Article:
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What's bugging you? Nov. 22, 2017

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It looks like we are finally heading into early winter with a drop of daily high temperatures. But there is still time to finish up your fall chores, especially since we have been moving through a warmer and drier November.

First there are all those leaves! They were beautiful when they turned color while still on our trees. But now there are some decisions to be made. You can do a lot of work, blowing and raking up all those leaves. Or you can leave them in place. If you decide to collect and bag those leaves, consider adding them to your compost pile or gifting them to someone who can use them.

I've been raking and blowing leaves for as long as I can remember, trying to get those pesky fallen objects off my grass and out from underneath my trees. Well guess what. Leaves are nature's free plant food. All that work we were doing was just starving the plants of nutrition. Who knew!

Turns out a better way to manage leaves is to do nothing at all. Unless you want to see your lawn all winter long. In that case, you can just mow the leaves right into the grass, or blow them into the mulch beds and mow them there too.

With all that fresh leaf nutrition, both your grass and your trees should be greener next year. So this year, leave the leaves. And now that you have all that freed up time, feel free to go out and plant a tree, or maybe even some spring-flowering bulbs. It isn't too late!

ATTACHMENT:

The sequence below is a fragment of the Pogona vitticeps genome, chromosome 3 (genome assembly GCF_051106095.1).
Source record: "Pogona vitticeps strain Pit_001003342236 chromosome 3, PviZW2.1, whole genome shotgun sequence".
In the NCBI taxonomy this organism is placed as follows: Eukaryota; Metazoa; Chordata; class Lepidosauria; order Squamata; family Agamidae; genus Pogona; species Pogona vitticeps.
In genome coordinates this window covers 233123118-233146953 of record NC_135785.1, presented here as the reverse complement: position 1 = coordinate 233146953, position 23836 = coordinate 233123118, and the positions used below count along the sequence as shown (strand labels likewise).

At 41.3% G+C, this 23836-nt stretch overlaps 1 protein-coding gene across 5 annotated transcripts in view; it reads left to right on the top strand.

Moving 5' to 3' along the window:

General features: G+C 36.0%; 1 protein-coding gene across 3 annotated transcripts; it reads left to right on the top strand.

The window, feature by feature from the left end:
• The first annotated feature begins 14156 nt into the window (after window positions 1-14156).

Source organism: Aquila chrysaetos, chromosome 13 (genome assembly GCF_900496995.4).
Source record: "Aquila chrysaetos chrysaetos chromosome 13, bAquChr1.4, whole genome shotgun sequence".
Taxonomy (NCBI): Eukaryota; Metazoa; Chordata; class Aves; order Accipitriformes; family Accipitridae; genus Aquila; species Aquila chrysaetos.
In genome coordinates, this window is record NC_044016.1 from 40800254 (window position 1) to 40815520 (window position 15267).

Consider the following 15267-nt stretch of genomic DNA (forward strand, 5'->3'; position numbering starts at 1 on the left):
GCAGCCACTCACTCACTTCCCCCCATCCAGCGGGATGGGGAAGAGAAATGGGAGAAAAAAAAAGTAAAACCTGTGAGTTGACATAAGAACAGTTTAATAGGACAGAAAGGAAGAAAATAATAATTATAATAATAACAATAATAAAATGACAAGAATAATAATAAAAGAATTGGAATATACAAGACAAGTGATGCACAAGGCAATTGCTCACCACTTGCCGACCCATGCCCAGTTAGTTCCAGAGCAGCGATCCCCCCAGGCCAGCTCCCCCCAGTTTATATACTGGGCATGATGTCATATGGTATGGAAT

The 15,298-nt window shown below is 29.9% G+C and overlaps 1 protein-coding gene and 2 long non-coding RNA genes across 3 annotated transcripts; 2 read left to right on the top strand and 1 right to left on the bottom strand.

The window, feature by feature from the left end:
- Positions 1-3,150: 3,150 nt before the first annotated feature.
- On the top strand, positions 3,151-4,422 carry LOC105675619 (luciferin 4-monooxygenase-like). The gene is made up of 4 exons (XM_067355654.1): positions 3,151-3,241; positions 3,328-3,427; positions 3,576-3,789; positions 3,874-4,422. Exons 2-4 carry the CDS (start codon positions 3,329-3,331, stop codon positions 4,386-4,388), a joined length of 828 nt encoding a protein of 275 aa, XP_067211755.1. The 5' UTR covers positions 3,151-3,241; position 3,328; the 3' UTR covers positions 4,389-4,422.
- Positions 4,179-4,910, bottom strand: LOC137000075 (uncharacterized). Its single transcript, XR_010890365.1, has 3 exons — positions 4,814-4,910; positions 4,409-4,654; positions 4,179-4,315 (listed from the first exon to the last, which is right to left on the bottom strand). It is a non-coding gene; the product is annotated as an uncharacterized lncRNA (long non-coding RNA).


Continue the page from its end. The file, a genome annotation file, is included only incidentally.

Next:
While September and October can be the best times to plant spring-flowering bulbs, November can work too. After finishing your fall chores you can take some time to admire your work with a refreshing holiday beverage of your choice. And then, before you know it, winter will be giving way to spring and your gardens will wake up with pleasing bursts of spring blooming bulbs.

Fall is also a great time to plant trees and shrubs. Our winters here are not too severe but our summers can be extremely hot. Planting in the spring will expose our newly planted trees to the stresses of hot summer temperatures, requiring frequent watering. Winter planting allows trees and shrubs to grow roots so they can be ready to shine when spring arrives. Less watering is needed.

Don't forget to give your trees, especially evergreens, at least one drink this winter. If you don't you may have some dieback. I hate getting calls in the spring from folks wanting to know why their spruce has brown needles or what I call winter desiccation.

And while winter is a good time to prune, you have several months to accomplish this. I also know that many of you do a major garden cleanup at this time of the year. I recommend putting off most of this until spring cleanup time. Besides, many plants can provide winter interest if left as is. So chill out now and enjoy the holiday season.

Jim Leser retired to Cedaredge in 2007 after a career with Texas A&M University Extension in entomology. He is a member of the Cedaredge Tree Board and a Colorado Master Gardener.

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